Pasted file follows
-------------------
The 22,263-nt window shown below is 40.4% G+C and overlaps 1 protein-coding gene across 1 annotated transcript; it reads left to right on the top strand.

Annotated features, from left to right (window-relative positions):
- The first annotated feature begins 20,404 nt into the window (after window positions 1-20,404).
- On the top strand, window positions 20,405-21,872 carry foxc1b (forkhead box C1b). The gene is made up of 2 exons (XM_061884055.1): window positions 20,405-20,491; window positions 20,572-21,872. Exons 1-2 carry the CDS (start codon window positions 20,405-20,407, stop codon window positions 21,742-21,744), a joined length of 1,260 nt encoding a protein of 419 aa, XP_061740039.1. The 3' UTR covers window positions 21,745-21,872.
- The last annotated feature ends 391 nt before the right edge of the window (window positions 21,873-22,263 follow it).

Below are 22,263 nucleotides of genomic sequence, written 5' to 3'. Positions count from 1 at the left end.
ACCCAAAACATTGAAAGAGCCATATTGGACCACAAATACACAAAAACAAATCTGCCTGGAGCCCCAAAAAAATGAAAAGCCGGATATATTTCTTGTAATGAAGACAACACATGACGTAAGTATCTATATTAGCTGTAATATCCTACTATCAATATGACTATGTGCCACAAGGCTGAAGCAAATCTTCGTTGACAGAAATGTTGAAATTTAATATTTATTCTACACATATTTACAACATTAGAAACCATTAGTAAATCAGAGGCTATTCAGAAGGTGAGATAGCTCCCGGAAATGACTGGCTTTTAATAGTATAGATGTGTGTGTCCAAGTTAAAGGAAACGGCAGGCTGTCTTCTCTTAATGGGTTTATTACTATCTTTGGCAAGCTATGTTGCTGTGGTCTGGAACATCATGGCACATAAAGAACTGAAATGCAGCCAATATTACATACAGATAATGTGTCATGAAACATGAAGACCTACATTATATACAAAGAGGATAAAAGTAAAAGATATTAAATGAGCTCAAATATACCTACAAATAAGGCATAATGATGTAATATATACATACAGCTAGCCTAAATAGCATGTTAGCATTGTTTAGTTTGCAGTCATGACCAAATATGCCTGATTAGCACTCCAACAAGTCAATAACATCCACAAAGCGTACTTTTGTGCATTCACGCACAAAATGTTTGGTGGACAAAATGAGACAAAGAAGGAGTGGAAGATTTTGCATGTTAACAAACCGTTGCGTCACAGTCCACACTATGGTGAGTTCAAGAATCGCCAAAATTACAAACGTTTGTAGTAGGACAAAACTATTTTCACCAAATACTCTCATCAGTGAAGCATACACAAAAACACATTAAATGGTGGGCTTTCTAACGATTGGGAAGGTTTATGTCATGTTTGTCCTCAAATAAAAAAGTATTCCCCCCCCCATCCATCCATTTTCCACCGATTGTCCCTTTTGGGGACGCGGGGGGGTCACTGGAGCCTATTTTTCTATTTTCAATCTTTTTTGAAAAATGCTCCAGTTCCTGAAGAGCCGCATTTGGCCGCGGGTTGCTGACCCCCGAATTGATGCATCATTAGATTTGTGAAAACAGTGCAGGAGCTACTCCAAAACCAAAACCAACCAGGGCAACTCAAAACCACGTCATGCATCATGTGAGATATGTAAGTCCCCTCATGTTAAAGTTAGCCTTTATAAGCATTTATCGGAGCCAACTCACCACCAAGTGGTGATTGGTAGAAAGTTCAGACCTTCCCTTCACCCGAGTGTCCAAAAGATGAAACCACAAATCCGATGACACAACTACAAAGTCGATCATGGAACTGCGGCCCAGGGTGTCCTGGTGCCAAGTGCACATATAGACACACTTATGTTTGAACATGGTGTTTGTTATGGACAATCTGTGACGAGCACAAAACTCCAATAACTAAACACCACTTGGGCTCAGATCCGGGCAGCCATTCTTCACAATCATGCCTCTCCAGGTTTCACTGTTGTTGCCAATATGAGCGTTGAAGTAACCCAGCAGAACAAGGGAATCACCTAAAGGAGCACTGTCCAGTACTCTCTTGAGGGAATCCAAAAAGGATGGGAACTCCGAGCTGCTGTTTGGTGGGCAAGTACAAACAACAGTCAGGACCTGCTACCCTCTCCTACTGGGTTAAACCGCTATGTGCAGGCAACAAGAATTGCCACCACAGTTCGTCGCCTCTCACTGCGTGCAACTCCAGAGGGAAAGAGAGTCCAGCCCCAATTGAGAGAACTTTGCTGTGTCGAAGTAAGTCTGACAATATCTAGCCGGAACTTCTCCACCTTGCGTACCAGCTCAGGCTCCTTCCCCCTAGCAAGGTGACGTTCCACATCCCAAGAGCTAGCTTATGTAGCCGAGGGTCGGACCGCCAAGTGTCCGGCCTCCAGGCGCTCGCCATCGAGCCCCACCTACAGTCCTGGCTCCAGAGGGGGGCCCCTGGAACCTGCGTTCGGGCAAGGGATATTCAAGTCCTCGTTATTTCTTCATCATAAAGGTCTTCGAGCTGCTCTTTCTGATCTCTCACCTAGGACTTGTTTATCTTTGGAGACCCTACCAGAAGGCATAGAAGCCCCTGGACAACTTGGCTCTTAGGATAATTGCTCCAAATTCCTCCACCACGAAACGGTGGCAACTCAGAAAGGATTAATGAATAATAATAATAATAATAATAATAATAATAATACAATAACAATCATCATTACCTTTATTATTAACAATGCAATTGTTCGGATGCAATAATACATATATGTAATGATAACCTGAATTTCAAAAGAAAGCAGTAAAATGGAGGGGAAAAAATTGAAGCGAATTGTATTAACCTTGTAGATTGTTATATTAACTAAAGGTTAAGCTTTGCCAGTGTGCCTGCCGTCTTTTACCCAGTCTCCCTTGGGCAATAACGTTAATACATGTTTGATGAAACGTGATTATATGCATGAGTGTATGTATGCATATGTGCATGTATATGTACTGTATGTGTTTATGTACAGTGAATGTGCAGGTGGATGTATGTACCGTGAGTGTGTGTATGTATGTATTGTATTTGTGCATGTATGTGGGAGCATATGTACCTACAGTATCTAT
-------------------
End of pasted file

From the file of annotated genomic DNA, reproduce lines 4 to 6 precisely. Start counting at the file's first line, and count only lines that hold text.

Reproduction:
- On the top strand, window positions 20,405-21,872 carry foxc1b (forkhead box C1b). The gene is made up of 2 exons (XM_061884055.1): window positions 20,405-20,491; window positions 20,572-21,872. Exons 1-2 carry the CDS (start codon window positions 20,405-20,407, stop codon window positions 21,742-21,744), a joined length of 1,260 nt encoding a protein of 419 aa, XP_061740039.1. The 3' UTR covers window positions 21,745-21,872.
- The last annotated feature ends 391 nt before the right edge of the window (window positions 21,873-22,263 follow it).

Below are 22,263 nucleotides of genomic sequence, written 5' to 3'. Positions count from 1 at the left end.